In 1971 a children's librarian in Troy, Michigan wrote dozens of letters to various celebrities and political leaders and asked them to send back inspirational messages to the children. Ninety-seven of them wrote back
posted by gman
on Jun 7, 2011 -
Like a lot of people, I grew up with Theodor Geisel, alias Dr. Seuss, as a huge part of my childhood. Books like Cat in the Hat and Oh, The Places You'll Go helped me learn how to read, and the Chuck Jones version of How The Grinch Stole Christmas! is still a holiday tradition at my house. But until this week, I had no idea that two years before his book was published, Dr. Seuss created a sadly short-lived newspaper comic strip called Hejji -- and it turns out that it's one of his most interesting works. [more inside]
posted by hippybear
on Jun 5, 2011 -
"Your responsibility is to defend Yertle. You may argue that Yertle is the king and, as protector of the realm, has a right to order his subjects to do whatever he thinks is necessary. He thought it was necessary to see what was beyond his pond and pressed other turtles into service so that he could see that far. They were hurt in the line of duty, so he wasn't personally liable for Sadie's injury. He did not realize how young she was, or he wouldn't have ordered her to join the stack of turtles." Turtle on Trial
, a lesson from the ABA
for Law Day
, May 1.
posted by ocherdraco
on Feb 7, 2010 -
Many a music fan out there in MeFitown
and beyond was delighted with and intrigued by that now-vanished website, Dylan Hears a Who!
It featured backing tracks that captured, with an astonishing believability, both the sound and the feel of Highway 61-era Bob, not to mention an uncannily good Dylan vocal imitation. And of course, as is now legend, "Dylan" was singing lyrics straight out of the wonderful works of the good Dr. Seuss
. Well, back in April Salon magazine broke the story of the very, very talented individual who put the whole thing together. Those for whom this is old news please forgive me, but it's news to me, and I can't find any notice of it here at MeFi, so, here it is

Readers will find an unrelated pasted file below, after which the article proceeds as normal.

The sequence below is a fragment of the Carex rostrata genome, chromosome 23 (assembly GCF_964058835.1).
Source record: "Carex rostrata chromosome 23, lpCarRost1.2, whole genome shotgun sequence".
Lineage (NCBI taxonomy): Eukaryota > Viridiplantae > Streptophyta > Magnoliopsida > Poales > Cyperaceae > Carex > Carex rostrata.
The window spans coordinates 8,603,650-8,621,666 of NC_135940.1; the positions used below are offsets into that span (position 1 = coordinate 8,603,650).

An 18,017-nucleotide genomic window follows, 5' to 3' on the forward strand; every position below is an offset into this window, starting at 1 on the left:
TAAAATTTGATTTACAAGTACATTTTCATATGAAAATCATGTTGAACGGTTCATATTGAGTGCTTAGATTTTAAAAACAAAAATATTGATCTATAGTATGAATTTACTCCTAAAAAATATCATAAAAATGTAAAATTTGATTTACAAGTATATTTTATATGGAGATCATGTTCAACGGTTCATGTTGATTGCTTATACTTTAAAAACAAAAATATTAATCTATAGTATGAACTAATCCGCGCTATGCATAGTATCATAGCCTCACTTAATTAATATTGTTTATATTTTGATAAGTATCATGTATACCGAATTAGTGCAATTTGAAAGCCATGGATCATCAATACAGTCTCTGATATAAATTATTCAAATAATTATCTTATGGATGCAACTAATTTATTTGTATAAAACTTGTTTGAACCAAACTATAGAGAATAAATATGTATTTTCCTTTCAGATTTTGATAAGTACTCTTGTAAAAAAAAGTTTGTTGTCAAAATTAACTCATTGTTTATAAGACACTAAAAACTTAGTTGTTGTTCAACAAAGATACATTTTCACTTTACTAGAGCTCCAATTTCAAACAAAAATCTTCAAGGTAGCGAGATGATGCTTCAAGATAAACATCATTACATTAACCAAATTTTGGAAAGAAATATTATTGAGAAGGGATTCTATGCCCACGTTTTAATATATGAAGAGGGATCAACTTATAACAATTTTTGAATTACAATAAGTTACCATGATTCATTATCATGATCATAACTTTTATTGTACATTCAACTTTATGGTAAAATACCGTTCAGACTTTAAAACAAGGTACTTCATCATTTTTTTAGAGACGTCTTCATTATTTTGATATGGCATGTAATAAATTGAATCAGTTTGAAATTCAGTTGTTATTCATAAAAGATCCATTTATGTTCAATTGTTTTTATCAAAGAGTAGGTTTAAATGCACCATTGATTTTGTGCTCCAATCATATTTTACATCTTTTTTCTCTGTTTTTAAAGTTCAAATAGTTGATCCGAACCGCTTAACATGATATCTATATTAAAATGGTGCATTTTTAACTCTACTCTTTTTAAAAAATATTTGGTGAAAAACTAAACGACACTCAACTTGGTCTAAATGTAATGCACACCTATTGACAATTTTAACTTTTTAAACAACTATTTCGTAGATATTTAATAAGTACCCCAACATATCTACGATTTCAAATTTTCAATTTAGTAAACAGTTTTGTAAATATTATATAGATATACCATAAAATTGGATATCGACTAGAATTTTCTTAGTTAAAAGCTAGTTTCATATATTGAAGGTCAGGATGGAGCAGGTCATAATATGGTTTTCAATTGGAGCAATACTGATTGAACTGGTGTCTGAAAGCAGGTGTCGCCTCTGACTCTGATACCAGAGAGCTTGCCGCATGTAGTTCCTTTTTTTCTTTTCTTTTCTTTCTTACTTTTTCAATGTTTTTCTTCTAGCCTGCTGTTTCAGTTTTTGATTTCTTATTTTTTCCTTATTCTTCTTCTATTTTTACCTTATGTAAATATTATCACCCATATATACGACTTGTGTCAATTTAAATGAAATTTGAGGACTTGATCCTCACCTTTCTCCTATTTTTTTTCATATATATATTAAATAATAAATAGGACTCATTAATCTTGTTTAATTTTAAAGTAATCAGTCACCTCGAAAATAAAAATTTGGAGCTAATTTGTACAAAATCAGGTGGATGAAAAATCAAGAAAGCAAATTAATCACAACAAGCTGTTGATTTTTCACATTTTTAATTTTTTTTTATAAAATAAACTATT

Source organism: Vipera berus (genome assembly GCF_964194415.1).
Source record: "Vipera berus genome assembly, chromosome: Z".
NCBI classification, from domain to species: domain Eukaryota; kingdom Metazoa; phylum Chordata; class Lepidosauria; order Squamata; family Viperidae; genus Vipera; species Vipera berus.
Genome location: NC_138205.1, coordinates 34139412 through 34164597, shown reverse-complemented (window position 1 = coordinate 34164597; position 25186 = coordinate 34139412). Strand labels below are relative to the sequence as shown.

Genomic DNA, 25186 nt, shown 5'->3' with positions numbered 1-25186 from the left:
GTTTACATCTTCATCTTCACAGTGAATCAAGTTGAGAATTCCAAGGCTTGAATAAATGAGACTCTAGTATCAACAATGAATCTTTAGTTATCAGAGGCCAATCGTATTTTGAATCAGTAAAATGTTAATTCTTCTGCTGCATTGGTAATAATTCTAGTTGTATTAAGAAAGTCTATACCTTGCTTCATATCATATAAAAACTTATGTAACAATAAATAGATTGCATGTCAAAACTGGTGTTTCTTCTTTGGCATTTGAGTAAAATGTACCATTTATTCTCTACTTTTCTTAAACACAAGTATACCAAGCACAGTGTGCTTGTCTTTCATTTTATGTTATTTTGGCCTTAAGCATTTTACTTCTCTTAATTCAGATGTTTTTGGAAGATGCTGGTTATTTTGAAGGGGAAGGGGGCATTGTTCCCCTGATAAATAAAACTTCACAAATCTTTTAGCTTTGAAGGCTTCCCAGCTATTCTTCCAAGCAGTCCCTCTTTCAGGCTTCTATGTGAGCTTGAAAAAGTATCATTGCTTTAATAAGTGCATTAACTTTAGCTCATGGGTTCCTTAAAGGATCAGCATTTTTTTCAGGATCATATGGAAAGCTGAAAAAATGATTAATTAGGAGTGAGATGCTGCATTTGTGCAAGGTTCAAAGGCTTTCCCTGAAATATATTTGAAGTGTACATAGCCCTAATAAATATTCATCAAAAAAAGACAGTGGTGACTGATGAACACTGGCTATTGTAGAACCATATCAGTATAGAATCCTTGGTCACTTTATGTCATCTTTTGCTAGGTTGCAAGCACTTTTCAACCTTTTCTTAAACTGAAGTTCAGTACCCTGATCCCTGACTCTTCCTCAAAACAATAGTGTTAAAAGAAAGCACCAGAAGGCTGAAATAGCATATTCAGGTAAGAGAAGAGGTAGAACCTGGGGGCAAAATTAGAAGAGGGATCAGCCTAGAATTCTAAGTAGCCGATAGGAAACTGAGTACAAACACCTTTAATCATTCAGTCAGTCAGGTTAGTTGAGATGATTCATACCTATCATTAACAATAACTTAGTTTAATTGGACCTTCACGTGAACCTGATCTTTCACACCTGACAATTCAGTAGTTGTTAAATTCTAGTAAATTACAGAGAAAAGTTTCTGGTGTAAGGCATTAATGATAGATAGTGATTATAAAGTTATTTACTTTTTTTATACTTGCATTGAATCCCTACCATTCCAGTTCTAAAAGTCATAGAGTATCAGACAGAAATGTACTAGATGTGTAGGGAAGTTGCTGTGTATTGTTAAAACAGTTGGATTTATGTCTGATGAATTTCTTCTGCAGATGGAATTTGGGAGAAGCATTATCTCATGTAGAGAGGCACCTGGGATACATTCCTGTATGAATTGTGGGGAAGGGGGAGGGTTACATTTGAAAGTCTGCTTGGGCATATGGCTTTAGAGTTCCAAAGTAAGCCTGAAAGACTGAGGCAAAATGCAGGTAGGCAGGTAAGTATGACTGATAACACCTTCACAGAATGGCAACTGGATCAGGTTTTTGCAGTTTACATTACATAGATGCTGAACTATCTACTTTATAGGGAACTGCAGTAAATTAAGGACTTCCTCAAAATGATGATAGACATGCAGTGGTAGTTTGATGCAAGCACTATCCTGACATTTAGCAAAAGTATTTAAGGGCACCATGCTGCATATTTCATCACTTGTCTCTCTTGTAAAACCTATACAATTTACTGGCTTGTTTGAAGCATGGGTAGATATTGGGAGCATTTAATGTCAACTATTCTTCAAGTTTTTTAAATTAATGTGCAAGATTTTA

posted by flapjax at midnite
on Aug 28, 2007 -
Back in the dark days of World War II, the man
who would become Dr. Seuss
was in the business of military propaganda . One of the characters he created was Private Snafu
Private Snafu was an animated depiction of a bumbling soldier in military training films, whose voice sounded suspiciously close to Bugs Bunny
. Warner Bros. animation studios produced the cartoons with the talents of Mel Blanc
, Chuck Jones
, and Bob Clampett
Private Snafu has been discussed here previously
but now you can watch some of the original cartoons on youtube
and download them here
! (unfortunately, I am still unable to locate the awesomely-titled "Private Snafu vs. Malaria Mike"
posted by elr
on Aug 23, 2006 -
Education for Death.
(YouTubefilter.) Disney-produced anti-Nazi cartoon
short from 1943. Look for Hitler's Satanic horns. More weirdness from WWII: Warner Bros Snafuperman
, starring Pvt. Snafu (originally created by Dr. Seuss!), who also deals with spies
, all while jabbering away in a voice that sounds disconcertingly like that of a certain cwazy wabbit. From Archive. org -- Pvt. Snafu learns about booby traps
, in one case literally. Bugs himself joined the Air Force, and was faced with gremlins
for his trouble. Superman himself got in on the act, battling Japoteurs
. After all, during the War we were plenty worried about those canny Japanese